I can’t tell whether this is the best of times or the worst of times for the PR industry. As the country supposedly inches its way out of recession, the unemployment figures across the board remain bleak.
Article after article proclaim that PR will prevail in the fight to gain hegemony over the social media marketing revolution. Yet, I had lunch with a couple of old colleagues this week who said their publicity-only shop is alive and well without any social media offering.
“We never come across clients who are interested in anything other than mainstream media coverage,” one dismissively told me after hearing my tutorial on the PR value of Twitter.
It’s clear that many industries still value (and pay handsomely) for ink and airtime — perhaps above all else. They continue to use it as a performance measure even as its influence wanes in the face of audience degradation, media segmentation and consumers’ migration to digital channels, mobile especially.
Many continue to pay lip service to other modes for building a positive branded presence in places where these new media consumers increasingly acquire and share information.
Now what if rank and file PR peeps get mired in a time warp and, as a result, find themselves in need of a career change. Perhaps they should consider one of the media growth industries like cable news commentary? Based on the inglorious reception one PR pro received when he subbed for MSNBC’s Keith Olbermann, I think not. The Times’s Frank Rich wrote:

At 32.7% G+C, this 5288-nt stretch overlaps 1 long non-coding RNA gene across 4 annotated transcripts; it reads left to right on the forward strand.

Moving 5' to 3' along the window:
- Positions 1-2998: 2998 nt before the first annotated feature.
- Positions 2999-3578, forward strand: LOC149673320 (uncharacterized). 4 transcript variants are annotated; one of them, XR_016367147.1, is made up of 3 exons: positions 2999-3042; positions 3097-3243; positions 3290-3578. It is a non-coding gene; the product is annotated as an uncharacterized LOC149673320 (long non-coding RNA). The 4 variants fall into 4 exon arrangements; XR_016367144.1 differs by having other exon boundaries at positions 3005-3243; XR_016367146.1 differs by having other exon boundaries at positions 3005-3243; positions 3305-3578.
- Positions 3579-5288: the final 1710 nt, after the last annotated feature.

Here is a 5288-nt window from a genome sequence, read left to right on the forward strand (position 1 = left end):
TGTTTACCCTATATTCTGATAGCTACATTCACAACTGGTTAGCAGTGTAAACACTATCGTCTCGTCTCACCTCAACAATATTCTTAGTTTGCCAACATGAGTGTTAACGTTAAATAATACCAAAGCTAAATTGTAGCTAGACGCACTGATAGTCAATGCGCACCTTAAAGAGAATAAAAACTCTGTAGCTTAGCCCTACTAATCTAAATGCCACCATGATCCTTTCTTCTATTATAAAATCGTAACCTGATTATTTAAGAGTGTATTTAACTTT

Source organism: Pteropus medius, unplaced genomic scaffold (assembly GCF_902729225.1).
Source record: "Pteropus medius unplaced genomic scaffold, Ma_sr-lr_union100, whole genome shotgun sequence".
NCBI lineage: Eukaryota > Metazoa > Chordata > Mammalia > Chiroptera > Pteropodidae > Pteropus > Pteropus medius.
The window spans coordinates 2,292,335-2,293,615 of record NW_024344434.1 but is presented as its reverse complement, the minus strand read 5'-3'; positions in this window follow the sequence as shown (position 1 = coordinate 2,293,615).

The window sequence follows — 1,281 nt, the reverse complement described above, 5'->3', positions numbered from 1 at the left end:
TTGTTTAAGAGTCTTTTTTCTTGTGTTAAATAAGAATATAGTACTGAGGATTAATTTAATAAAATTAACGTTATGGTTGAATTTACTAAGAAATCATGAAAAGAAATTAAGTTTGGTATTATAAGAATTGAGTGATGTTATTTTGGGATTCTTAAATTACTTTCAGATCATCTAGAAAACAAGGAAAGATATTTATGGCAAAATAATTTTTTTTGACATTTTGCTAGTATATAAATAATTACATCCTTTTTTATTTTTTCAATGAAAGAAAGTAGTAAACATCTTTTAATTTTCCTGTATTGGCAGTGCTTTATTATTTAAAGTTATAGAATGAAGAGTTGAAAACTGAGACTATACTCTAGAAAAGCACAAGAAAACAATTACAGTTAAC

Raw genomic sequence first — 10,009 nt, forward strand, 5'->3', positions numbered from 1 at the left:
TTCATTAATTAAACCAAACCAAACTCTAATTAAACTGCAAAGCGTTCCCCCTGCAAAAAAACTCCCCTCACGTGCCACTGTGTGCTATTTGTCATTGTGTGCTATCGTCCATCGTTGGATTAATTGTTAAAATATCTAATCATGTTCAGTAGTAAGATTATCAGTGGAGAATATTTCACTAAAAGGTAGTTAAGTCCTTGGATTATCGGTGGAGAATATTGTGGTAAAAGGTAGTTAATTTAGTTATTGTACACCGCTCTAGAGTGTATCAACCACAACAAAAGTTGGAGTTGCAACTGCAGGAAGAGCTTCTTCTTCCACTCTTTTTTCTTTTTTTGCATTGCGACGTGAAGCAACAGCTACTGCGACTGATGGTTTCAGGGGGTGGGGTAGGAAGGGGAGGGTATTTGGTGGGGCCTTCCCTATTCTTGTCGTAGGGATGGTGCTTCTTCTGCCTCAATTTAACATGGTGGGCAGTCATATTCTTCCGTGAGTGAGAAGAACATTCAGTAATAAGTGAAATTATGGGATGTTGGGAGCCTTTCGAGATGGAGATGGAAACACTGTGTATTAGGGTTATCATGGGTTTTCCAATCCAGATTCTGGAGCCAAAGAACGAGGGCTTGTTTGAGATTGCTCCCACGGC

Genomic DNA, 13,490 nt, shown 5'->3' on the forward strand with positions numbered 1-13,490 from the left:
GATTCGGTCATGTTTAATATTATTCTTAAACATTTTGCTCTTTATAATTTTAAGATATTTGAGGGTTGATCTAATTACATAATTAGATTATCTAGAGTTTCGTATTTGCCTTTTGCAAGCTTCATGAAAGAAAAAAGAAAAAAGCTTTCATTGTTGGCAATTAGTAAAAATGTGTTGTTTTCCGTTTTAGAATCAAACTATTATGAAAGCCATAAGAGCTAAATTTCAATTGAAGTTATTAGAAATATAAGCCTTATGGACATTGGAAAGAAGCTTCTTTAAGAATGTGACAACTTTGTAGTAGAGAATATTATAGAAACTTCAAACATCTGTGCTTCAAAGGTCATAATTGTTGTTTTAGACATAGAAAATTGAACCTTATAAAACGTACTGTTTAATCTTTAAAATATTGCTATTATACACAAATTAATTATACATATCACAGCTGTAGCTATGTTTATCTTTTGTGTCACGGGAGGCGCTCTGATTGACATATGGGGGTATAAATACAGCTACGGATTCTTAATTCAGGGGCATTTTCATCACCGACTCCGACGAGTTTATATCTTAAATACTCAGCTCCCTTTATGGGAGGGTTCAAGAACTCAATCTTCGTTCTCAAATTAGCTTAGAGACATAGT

“MSNBC assured its viewers that there were no conflicts of interest, but we must take that on faith, since we still donâ€™t know which clients Wolffe represents as a senior strategist for his firm, Public Strategies, whose chief executive is the former Bush White House spin artist, Dan Bartlett.”
How about a career in politics? After all, the government doesn’t seem at risk of going out of business anytime soon. Consider the headlines generated from some PR types’ British Parliamentary aspirations, think again. From PR Watch:
“British Spinners Queuing Up for Parliament.”
Want to own a newspaper? When Philly PR man Brian Tierney bought the city’s vaunted daily, he took a fair share of abuse. (Curiously, I didn’t see ad man Jack Connors face the same derision when his name surfaced last week as one of the Boston Globe‘s suitors.)
Is the PR industry in such a sad reputational state that practitioners must carry its taint when pursuing new career options? The answer is probably not. I mean the CEO of the AARP started in PR, as did the co-president of HBO.
This PR pro believes that our industry’s glass is half full, not half empty, and opportunities abound. To drink from it, however, practitioners must broaden their digital acumen by sharpening the new tools of the trade. This is where the jobs will be found. But it won’t be easy. There’s good money still to be had doing it the old-fashioned way.